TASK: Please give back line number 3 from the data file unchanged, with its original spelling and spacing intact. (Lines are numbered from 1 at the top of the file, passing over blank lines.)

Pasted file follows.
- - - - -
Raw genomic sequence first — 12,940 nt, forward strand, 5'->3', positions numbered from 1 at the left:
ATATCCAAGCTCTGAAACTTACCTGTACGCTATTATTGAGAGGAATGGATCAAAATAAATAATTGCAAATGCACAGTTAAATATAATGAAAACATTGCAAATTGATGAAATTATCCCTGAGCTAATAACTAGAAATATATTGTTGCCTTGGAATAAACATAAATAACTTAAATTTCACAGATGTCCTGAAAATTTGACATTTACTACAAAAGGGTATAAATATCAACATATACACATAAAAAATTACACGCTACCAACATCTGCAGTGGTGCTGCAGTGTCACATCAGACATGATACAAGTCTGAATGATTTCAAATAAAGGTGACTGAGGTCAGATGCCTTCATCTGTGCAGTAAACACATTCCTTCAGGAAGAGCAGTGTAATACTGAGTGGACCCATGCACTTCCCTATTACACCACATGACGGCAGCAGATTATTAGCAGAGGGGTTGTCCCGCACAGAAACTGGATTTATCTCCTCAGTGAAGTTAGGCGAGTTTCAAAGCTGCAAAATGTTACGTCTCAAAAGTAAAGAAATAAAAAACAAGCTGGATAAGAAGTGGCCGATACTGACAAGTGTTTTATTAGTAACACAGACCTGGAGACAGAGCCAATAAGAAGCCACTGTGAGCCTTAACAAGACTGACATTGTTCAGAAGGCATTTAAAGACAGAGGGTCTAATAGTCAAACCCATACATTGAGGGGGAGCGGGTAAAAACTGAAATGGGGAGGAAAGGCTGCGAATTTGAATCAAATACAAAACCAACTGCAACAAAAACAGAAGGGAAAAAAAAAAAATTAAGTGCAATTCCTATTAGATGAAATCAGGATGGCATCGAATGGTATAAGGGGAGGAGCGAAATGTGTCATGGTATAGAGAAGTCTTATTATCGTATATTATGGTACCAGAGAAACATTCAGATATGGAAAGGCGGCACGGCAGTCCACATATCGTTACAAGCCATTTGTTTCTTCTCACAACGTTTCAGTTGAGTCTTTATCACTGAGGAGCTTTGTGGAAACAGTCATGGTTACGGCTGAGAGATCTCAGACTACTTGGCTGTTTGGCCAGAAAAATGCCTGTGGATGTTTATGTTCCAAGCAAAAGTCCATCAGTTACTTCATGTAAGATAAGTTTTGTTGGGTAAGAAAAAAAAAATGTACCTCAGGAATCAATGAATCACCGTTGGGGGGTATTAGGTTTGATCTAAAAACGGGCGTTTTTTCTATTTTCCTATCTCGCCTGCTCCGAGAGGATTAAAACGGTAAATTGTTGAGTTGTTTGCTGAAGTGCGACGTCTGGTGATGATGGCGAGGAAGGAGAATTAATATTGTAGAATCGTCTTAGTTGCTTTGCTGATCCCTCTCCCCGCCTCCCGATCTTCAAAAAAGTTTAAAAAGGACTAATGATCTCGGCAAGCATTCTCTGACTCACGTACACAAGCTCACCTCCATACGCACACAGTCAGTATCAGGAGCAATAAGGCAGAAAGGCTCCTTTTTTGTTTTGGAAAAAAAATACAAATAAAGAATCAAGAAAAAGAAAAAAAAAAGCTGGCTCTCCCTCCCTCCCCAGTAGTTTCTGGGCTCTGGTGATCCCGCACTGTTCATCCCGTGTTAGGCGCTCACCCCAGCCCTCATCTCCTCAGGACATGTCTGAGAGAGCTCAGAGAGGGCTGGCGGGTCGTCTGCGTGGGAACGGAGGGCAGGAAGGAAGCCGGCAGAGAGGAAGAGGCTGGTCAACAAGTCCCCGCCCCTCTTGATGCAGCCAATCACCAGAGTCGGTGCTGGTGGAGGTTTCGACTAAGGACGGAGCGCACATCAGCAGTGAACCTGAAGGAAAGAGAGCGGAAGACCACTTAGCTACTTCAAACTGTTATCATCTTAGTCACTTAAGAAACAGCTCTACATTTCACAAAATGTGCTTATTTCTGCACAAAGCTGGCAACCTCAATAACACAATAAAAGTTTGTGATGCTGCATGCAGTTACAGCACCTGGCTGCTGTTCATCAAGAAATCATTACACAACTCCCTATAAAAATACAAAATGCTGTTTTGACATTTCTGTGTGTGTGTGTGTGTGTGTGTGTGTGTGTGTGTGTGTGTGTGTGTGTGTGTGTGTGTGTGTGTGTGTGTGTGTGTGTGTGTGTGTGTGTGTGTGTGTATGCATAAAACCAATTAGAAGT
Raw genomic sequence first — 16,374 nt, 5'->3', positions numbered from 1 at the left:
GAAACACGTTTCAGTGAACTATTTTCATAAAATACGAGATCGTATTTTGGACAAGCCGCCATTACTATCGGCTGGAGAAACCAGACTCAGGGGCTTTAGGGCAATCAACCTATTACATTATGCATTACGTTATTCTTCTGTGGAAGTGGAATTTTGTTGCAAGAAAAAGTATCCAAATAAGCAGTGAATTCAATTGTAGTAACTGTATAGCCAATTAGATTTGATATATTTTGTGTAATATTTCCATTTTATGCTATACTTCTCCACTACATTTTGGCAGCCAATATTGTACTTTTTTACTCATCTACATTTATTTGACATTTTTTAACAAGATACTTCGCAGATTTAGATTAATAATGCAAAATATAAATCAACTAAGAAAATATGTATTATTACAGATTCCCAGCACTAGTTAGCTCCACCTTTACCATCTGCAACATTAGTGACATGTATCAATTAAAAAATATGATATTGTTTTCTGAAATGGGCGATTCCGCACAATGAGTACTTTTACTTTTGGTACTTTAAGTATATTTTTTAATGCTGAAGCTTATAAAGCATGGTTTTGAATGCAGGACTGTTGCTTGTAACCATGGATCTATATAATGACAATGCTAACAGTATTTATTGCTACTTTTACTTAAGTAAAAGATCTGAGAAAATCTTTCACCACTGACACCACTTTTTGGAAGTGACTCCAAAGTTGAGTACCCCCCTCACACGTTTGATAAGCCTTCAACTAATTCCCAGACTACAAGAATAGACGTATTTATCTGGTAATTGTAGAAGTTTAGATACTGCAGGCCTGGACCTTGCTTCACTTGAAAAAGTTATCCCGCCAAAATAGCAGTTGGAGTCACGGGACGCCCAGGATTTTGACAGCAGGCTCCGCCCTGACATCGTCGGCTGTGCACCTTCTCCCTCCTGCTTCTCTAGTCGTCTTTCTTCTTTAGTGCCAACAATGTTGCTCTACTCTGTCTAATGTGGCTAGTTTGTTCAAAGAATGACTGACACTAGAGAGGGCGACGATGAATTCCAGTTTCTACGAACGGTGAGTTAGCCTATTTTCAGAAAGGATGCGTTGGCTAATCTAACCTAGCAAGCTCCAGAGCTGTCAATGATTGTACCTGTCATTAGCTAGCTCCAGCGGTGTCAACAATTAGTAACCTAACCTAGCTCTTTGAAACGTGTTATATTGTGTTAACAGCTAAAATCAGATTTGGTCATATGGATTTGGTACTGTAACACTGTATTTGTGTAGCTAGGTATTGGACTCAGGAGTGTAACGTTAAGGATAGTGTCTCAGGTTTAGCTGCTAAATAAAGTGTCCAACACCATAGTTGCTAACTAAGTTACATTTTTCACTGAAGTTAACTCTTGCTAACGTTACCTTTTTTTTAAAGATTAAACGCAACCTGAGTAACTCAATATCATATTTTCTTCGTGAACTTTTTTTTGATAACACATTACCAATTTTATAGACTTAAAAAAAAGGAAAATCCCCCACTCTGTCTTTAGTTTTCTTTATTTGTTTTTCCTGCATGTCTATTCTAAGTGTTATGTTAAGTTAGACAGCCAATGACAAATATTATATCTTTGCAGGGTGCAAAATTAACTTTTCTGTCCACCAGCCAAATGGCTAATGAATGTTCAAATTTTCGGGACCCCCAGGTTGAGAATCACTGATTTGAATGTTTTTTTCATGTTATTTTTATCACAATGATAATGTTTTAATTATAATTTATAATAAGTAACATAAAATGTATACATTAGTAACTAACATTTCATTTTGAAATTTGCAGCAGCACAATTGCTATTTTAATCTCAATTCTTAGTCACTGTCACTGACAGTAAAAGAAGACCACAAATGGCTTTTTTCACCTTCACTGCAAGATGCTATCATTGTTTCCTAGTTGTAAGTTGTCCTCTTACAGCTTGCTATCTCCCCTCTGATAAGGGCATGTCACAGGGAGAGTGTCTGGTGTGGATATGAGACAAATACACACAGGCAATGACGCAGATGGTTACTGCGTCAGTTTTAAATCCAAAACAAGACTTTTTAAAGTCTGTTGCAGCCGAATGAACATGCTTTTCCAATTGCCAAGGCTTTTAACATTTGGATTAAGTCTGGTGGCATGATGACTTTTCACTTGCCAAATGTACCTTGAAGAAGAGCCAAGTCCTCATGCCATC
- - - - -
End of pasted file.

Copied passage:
Raw genomic sequence first — 16,374 nt, 5'->3', positions numbered from 1 at the left: